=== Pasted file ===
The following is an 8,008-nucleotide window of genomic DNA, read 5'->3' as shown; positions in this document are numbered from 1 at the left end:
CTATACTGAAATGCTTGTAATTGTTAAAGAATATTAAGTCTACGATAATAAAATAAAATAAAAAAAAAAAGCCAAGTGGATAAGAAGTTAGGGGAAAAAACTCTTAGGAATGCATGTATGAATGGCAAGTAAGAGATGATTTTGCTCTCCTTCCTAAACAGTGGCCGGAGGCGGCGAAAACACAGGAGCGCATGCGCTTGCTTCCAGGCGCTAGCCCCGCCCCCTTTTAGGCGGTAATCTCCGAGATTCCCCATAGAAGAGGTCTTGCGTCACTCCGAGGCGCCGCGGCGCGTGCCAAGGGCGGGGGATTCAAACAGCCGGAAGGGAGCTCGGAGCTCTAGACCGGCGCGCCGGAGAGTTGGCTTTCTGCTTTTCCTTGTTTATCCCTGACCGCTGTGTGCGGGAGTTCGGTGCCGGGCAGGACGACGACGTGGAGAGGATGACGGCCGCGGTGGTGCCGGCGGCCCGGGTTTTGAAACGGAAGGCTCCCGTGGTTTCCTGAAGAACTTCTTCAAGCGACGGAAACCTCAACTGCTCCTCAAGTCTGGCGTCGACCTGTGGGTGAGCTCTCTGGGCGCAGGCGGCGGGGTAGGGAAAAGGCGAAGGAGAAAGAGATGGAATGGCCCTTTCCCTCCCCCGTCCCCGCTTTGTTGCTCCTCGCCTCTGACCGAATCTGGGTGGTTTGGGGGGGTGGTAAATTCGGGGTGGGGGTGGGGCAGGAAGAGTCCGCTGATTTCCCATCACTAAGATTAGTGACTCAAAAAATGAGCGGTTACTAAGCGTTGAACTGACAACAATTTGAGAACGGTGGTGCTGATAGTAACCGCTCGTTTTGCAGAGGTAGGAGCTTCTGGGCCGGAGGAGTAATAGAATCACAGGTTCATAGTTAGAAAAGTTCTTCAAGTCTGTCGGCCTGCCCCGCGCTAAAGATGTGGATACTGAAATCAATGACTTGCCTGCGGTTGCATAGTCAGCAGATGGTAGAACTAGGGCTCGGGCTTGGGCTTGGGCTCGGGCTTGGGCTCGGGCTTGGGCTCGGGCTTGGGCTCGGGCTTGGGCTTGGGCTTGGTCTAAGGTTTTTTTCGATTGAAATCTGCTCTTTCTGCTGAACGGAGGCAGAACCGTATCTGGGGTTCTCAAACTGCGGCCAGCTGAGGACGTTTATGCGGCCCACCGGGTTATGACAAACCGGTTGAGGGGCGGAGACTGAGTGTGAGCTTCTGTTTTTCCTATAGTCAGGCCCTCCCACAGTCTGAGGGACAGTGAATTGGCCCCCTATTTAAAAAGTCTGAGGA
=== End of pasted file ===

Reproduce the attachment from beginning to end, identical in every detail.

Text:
The following is an 8,008-nucleotide window of genomic DNA, read 5'->3' as shown; positions in this document are numbered from 1 at the left end:
CTATACTGAAATGCTTGTAATTGTTAAAGAATATTAAGTCTACGATAATAAAATAAAATAAAAAAAAAAAGCCAAGTGGATAAGAAGTTAGGGGAAAAAACTCTTAGGAATGCATGTATGAATGGCAAGTAAGAGATGATTTTGCTCTCCTTCCTAAACAGTGGCCGGAGGCGGCGAAAACACAGGAGCGCATGCGCTTGCTTCCAGGCGCTAGCCCCGCCCCCTTTTAGGCGGTAATCTCCGAGATTCCCCATAGAAGAGGTCTTGCGTCACTCCGAGGCGCCGCGGCGCGTGCCAAGGGCGGGGGATTCAAACAGCCGGAAGGGAGCTCGGAGCTCTAGACCGGCGCGCCGGAGAGTTGGCTTTCTGCTTTTCCTTGTTTATCCCTGACCGCTGTGTGCGGGAGTTCGGTGCCGGGCAGGACGACGACGTGGAGAGGATGACGGCCGCGGTGGTGCCGGCGGCCCGGGTTTTGAAACGGAAGGCTCCCGTGGTTTCCTGAAGAACTTCTTCAAGCGACGGAAACCTCAACTGCTCCTCAAGTCTGGCGTCGACCTGTGGGTGAGCTCTCTGGGCGCAGGCGGCGGGGTAGGGAAAAGGCGAAGGAGAAAGAGATGGAATGGCCCTTTCCCTCCCCCGTCCCCGCTTTGTTGCTCCTCGCCTCTGACCGAATCTGGGTGGTTTGGGGGGGTGGTAAATTCGGGGTGGGGGTGGGGCAGGAAGAGTCCGCTGATTTCCCATCACTAAGATTAGTGACTCAAAAAATGAGCGGTTACTAAGCGTTGAACTGACAACAATTTGAGAACGGTGGTGCTGATAGTAACCGCTCGTTTTGCAGAGGTAGGAGCTTCTGGGCCGGAGGAGTAATAGAATCACAGGTTCATAGTTAGAAAAGTTCTTCAAGTCTGTCGGCCTGCCCCGCGCTAAAGATGTGGATACTGAAATCAATGACTTGCCTGCGGTTGCATAGTCAGCAGATGGTAGAACTAGGGCTCGGGCTTGGGCTTGGGCTCGGGCTTGGGCTCGGGCTTGGGCTCGGGCTTGGGCTCGGGCTTGGGCTTGGGCTTGGTCTAAGGTTTTTTTCGATTGAAATCTGCTCTTTCTGCTGAACGGAGGCAGAACCGTATCTGGGGTTCTCAAACTGCGGCCAGCTGAGGACGTTTATGCGGCCCACCGGGTTATGACAAACCGGTTGAGGGGCGGAGACTGAGTGTGAGCTTCTGTTTTTCCTATAGTCAGGCCCTCCCACAGTCTGAGGGACAGTGAATTGGCCCCCTATTTAAAAAGTCTGAGGA